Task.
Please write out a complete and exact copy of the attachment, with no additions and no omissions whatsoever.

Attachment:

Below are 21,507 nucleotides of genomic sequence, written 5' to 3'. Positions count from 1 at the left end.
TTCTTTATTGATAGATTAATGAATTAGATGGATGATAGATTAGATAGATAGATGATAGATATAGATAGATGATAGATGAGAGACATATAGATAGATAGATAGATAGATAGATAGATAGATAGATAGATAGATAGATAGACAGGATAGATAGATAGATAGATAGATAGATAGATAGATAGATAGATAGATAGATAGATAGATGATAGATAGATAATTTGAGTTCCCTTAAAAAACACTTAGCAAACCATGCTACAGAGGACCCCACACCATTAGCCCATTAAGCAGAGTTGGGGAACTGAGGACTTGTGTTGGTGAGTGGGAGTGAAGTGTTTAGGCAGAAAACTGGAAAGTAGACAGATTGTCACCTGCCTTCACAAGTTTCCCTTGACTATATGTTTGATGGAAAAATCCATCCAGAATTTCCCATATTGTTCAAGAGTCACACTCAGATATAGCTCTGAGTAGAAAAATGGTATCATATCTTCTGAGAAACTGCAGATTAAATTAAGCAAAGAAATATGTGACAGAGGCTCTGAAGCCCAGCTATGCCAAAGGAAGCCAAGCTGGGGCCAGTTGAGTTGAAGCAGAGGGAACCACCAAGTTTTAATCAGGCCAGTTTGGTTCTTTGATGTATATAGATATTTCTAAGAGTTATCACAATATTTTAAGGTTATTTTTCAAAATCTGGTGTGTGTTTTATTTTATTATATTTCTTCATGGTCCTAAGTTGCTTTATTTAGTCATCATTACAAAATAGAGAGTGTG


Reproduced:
Below are 21,507 nucleotides of genomic sequence, written 5' to 3'. Positions count from 1 at the left end.
TTCTTTATTGATAGATTAATGAATTAGATGGATGATAGATTAGATAGATAGATGATAGATATAGATAGATGATAGATGAGAGACATATAGATAGATAGATAGATAGATAGATAGATAGATAGATAGATAGATAGATAGACAGGATAGATAGATAGATAGATAGATAGATAGATAGATAGATAGATAGATAGATAGATAGATGATAGATAGATAATTTGAGTTCCCTTAAAAAACACTTAGCAAACCATGCTACAGAGGACCCCACACCATTAGCCCATTAAGCAGAGTTGGGGAACTGAGGACTTGTGTTGGTGAGTGGGAGTGAAGTGTTTAGGCAGAAAACTGGAAAGTAGACAGATTGTCACCTGCCTTCACAAGTTTCCCTTGACTATATGTTTGATGGAAAAATCCATCCAGAATTTCCCATATTGTTCAAGAGTCACACTCAGATATAGCTCTGAGTAGAAAAATGGTATCATATCTTCTGAGAAACTGCAGATTAAATTAAGCAAAGAAATATGTGACAGAGGCTCTGAAGCCCAGCTATGCCAAAGGAAGCCAAGCTGGGGCCAGTTGAGTTGAAGCAGAGGGAACCACCAAGTTTTAATCAGGCCAGTTTGGTTCTTTGATGTATATAGATATTTCTAAGAGTTATCACAATATTTTAAGGTTATTTTTCAAAATCTGGTGTGTGTTTTATTTTATTATATTTCTTCATGGTCCTAAGTTGCTTTATTTAGTCATCATTACAAAATAGAGAGTGTG